national Prayer Service'is held
the first Saturday of each month
at 6 p.m. at Calvary Chapel,
1963 N.W 38th Ave.
Each Wednesday night begin-
ning at 6:15 p.m. His House Fel-
lowship Church of the Naza-
rene will have a supper for $4
donation per person. RESERVA-
TIONS must be made by MON-
DAYS (only done by reservation!)
Phone church office 863-763-3519
to reserve and find out menu. Fol-
lowing the supper the church
has a Bible study at 7 p.m. called
"Connecting the Dots" a year
long journey through the Bible,

Public Issues Forums:
Join the discussion!

Breakfast Buffet
Wy"A Week'


which explains how one book
of the Bible relates to others and
how it all "connects". Following
the supper, there'are also classes
for children, youth and Hispanics
-"Sunday School" on Wednesday
Treasure Island Baptist
Church, 4209 U.S. 441 S.E.,
youth van runs through Treasure
Island and surrounding areas.
Programs are available for stu-
dent in grades one through six
and seven through 12. Programs
are from 6:30 p.m.' until 8 p.m.
Wednesday nights. The church
van will pick children up and tak-
en them home. For information,
call 863-801-4307.
First United Methodist
Church, 200 N.W Second St., is
hosting "Mother's Morning Out,"
a free cooperative morning of
childcare every Tuesday morning
from 9:30 until noon. The church
is now receiving registrations for
the summer session, now through
August 12. Details are available
by contacting Nancy Vaughan
at 863-763-4021 or by e-mailing
Fort Drum Community
Church, 32415 U.S. 441 N., will
hold a men's fellowship breakfast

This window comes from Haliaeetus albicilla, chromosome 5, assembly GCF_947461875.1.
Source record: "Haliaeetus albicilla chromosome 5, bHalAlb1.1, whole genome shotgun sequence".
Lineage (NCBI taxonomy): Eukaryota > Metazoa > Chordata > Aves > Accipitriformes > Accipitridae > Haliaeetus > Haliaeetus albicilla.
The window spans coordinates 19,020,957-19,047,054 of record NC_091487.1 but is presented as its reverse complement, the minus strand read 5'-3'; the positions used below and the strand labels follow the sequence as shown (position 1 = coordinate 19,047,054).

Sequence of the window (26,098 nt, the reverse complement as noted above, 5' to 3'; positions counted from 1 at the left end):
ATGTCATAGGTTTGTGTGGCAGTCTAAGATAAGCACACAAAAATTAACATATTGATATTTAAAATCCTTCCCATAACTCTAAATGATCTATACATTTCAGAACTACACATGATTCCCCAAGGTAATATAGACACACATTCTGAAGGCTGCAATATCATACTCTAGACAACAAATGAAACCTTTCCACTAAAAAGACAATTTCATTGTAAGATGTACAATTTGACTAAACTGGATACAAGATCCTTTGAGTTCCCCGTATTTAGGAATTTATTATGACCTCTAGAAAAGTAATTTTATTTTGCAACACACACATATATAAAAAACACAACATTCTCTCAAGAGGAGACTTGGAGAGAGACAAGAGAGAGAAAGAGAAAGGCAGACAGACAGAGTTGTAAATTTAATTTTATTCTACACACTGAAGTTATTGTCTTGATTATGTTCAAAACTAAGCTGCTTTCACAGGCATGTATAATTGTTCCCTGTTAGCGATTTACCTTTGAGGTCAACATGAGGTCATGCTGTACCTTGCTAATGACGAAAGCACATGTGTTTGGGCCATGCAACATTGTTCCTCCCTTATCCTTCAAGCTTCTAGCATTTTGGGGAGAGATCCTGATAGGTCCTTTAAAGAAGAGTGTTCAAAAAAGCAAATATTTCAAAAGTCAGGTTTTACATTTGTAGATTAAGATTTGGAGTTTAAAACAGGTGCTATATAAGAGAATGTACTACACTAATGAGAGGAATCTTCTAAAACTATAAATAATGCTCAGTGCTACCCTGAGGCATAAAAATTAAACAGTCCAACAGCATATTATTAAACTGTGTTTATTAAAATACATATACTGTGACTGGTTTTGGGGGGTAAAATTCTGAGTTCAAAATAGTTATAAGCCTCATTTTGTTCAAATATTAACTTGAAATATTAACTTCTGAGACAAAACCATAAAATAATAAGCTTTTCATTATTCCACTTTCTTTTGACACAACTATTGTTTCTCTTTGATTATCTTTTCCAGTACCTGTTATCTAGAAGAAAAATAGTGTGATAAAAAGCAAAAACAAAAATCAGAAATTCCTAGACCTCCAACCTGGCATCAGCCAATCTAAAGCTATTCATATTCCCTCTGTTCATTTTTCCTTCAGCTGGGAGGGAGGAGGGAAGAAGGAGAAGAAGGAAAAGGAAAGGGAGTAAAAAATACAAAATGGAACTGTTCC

at Ruck's Pit every other Satur-
day starting at 6:30 a.m., and a
women's fellowship every other
Monday starting at 6:30 a.m. For
information or if you need trans-
portation to and from these activi-
ties, call 863-467-1733.
The Family Outreach Cen-
ter at Sacred Heart Catholic
Church, 701 S.W. Sixth St., is of-
fering free classes in martial arts.

Okeechobee Okcechobee
*. College programs .
Second term

''1451PLANMP 1j,41hi, Pi

The classes are currently taught
four days a week on Monday,
Wednesday and Friday, from 6
until 8 p.m. and on Saturday from
5:30 until 7:30 p.m.
Buckhead Ridge Christian
Church, 3 Linda Road, hosts
open meetings for Alcoholics
Anonymous on Monday nights.
from 7 p.m. to 8 p.m. for sub-
stance abuse. They also have Al-
Non meetings on Monday nights
from 7 p.m. to 8 p.m. to help
family and friends of alcoholics.
For information call Chris at 863-
467-5714. "
At First Baptist Church,
401 S.W. Fourth St., food and
clothing will be distributed by
the Church Mission House by
appointment only. Call 863-763-
Okeechobee County Can-
cer Support Group meets on
the first Thursday of each month at